|Trial on second Kansas-Nebraska water suit begins|
|Written by Wauneta Breeze|
|Thursday, 16 August 2012 12:55|
By Russ Pankonin
The Imperial Republican
Monday marked the first day of another trial between Kansas and Nebraska over water use in the Republican Basin.
The trial is being held in Portland, Maine in front of Special Water Master William J. Kayatta, Jr., of Portland.
Kayatta has set aside three weeks for the trial.
Upper Republican Natural Resources District Manager Jasper Fanning will be testifying on behalf of Nebraska in the case. Mike Clements, manager at the Lower Republican NRD will also testify for Nebraska.
Fanning is expected to be in Portland for the duration of the trial.
Kansas says Nebraska violated the terms of the initial settlement over use of water in the Republican River Basin.
According to Lincoln attorney Don Blankenau, who is serving as a special assistant to the Nebraska Attorney’s general office, Kansas is after two primary remedies: cash and shutdown of 300,000 acres of groundwater irrigation in Nebraska.
Kansas went into arbitration in the fall of 2008, seeking $72 million in damages but came away with nominal damages of only $10,000 and no damages for indirect economic impacts.
However, the arbitrator left the door open for Kansas to substantiate their claims and methodology before a court.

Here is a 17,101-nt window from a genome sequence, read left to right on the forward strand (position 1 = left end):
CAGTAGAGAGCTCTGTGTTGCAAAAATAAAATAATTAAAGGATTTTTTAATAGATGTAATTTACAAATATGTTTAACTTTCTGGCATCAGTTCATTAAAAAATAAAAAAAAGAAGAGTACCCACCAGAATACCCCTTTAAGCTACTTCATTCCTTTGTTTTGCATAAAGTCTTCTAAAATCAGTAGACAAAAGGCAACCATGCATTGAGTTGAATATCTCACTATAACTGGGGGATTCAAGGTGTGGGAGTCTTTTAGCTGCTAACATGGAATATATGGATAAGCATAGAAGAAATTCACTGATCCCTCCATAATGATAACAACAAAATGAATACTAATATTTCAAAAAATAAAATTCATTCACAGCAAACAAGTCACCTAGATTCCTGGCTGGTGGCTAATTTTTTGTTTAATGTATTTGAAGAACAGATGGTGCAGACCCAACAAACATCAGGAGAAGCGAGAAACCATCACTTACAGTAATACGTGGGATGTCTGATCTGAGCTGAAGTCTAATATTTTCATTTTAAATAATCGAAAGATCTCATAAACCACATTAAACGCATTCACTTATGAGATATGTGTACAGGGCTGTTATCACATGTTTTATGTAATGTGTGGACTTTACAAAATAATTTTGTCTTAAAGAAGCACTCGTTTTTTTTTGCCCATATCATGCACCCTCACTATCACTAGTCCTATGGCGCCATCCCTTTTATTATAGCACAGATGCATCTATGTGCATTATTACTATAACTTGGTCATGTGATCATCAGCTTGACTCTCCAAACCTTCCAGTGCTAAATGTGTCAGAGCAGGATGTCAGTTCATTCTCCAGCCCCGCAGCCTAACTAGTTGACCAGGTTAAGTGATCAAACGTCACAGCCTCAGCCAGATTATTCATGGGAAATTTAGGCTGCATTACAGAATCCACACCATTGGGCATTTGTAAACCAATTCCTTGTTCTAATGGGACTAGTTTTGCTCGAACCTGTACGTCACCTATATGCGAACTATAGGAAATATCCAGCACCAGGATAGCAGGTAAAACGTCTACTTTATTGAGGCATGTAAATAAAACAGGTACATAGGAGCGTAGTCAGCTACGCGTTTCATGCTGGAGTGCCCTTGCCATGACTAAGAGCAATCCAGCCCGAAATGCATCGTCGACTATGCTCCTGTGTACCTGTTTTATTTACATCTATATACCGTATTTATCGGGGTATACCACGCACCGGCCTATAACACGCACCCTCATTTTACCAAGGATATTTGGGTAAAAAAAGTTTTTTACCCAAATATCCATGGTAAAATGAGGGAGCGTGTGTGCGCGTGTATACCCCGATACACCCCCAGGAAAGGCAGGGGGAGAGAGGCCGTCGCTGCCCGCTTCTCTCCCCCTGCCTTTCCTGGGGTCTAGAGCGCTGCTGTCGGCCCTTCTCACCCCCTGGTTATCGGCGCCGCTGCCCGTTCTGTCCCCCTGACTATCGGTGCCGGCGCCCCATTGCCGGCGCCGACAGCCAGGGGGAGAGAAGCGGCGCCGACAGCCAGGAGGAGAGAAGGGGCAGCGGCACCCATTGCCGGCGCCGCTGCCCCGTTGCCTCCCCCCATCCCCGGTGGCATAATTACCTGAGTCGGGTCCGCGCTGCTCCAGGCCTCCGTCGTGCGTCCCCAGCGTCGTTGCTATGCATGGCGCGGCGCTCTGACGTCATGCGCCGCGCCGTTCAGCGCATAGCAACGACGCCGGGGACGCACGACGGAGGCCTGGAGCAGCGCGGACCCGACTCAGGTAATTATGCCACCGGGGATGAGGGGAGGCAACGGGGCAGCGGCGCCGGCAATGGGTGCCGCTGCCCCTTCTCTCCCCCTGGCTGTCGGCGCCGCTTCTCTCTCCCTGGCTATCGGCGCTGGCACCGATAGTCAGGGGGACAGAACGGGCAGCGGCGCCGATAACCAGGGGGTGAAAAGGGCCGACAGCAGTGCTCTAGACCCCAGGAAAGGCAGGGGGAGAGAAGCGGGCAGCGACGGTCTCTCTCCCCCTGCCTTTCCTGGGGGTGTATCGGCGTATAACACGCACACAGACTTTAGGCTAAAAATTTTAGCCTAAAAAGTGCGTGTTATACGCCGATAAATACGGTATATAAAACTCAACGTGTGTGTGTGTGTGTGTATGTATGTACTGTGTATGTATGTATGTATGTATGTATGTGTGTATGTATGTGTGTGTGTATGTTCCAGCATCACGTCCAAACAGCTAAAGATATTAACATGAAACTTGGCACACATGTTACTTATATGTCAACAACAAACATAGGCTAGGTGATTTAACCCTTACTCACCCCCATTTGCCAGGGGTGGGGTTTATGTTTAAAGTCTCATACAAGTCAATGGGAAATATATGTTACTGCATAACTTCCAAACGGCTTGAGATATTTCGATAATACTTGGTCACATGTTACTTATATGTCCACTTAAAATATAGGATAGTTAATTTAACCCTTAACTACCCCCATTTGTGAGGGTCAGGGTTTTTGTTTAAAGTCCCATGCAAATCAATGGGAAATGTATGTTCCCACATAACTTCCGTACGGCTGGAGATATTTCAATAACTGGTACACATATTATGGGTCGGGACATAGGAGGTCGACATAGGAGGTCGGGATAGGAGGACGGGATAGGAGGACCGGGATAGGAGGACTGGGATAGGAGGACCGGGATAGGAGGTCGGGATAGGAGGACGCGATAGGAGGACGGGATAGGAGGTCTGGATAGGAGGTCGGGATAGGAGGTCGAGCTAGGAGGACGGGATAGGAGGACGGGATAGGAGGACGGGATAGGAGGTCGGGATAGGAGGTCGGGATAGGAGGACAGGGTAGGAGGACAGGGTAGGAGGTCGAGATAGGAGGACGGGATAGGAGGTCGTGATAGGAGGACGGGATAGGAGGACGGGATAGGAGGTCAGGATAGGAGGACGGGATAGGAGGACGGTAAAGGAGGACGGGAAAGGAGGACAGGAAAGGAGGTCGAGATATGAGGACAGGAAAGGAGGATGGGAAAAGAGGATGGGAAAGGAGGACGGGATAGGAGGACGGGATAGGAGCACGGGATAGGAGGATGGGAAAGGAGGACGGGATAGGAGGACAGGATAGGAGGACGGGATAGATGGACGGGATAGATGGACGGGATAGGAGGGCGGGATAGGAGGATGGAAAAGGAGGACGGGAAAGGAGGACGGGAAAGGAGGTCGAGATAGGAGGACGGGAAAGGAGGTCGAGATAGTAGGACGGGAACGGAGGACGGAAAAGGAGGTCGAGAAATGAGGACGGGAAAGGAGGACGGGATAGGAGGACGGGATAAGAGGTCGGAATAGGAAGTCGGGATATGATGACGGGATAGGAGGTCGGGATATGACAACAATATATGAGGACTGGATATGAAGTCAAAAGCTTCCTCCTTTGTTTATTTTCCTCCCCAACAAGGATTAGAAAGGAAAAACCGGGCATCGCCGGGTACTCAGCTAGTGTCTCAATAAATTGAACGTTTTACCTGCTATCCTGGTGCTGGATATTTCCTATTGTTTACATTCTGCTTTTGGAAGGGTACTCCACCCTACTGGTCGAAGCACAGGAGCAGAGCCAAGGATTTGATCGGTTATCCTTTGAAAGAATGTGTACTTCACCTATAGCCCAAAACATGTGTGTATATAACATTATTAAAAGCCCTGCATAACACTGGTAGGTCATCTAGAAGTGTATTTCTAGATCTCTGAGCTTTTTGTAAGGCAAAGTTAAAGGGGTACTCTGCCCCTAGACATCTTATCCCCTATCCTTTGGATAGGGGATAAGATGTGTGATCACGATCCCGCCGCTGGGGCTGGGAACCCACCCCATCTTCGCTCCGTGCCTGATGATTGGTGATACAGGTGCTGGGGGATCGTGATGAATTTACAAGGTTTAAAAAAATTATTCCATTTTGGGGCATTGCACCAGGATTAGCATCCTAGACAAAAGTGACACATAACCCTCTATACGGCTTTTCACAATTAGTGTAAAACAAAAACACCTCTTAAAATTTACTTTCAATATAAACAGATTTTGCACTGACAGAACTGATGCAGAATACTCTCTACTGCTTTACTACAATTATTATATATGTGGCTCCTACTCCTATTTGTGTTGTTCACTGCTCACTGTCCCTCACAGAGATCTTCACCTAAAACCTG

Unsatisfied with the results of non-binding arbitration, Kansas asked the U.S. Supreme Court to re-examine their claims against Nebraska and Colorado.
Blankenau said Kansas now is seeking $50 million in damages, although documents show Kansas says they only suffered $5 million in actual damages.
Nebraska will contend actual damages from its overuse of Republican Basin water in the mid-2000s are far less than Kansas believes.
In the 2008 arbitration, Kansas also sought to reduce Nebraska’s groundwater-irrigated acres in the basin by 515,000 acres to insure compliance.
The arbitrator sided with Nebraska, saying the compact settlement gave Kansas no authority to tell Nebraska how to stay in compliance.
Now, Kansas is seeking the shutdown of 300,000 groundwater-irrigated acres in the basin.